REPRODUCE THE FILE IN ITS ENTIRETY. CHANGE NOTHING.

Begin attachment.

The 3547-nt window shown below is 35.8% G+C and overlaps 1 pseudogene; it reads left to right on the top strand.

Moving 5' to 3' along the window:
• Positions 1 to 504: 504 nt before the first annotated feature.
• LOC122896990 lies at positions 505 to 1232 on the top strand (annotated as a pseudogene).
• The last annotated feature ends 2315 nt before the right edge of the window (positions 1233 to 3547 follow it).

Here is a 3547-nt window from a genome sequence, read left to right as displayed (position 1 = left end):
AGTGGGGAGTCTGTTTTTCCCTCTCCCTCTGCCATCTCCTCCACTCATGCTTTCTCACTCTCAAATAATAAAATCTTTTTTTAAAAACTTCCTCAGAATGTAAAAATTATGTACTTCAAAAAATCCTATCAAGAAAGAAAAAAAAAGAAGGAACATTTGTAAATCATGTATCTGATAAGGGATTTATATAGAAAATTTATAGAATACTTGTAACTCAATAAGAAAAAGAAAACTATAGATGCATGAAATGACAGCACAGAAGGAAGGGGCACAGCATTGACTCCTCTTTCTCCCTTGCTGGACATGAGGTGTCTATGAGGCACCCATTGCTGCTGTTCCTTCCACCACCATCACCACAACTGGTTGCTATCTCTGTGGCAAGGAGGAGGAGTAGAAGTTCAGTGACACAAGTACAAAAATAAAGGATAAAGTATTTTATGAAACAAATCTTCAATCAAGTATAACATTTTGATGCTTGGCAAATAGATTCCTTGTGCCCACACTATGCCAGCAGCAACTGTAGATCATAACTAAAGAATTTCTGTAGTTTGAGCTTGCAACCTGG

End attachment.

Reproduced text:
The 3547-nt window shown below is 35.8% G+C and overlaps 1 pseudogene; it reads left to right on the top strand.

Moving 5' to 3' along the window:
• Positions 1 to 504: 504 nt before the first annotated feature.
• LOC122896990 lies at positions 505 to 1232 on the top strand (annotated as a pseudogene).
• The last annotated feature ends 2315 nt before the right edge of the window (positions 1233 to 3547 follow it).

Here is a 3547-nt window from a genome sequence, read left to right as displayed (position 1 = left end):
AGTGGGGAGTCTGTTTTTCCCTCTCCCTCTGCCATCTCCTCCACTCATGCTTTCTCACTCTCAAATAATAAAATCTTTTTTTAAAAACTTCCTCAGAATGTAAAAATTATGTACTTCAAAAAATCCTATCAAGAAAGAAAAAAAAAGAAGGAACATTTGTAAATCATGTATCTGATAAGGGATTTATATAGAAAATTTATAGAATACTTGTAACTCAATAAGAAAAAGAAAACTATAGATGCATGAAATGACAGCACAGAAGGAAGGGGCACAGCATTGACTCCTCTTTCTCCCTTGCTGGACATGAGGTGTCTATGAGGCACCCATTGCTGCTGTTCCTTCCACCACCATCACCACAACTGGTTGCTATCTCTGTGGCAAGGAGGAGGAGTAGAAGTTCAGTGACACAAGTACAAAAATAAAGGATAAAGTATTTTATGAAACAAATCTTCAATCAAGTATAACATTTTGATGCTTGGCAAATAGATTCCTTGTGCCCACACTATGCCAGCAGCAACTGTAGATCATAACTAAAGAATTTCTGTAGTTTGAGCTTGCAACCTGG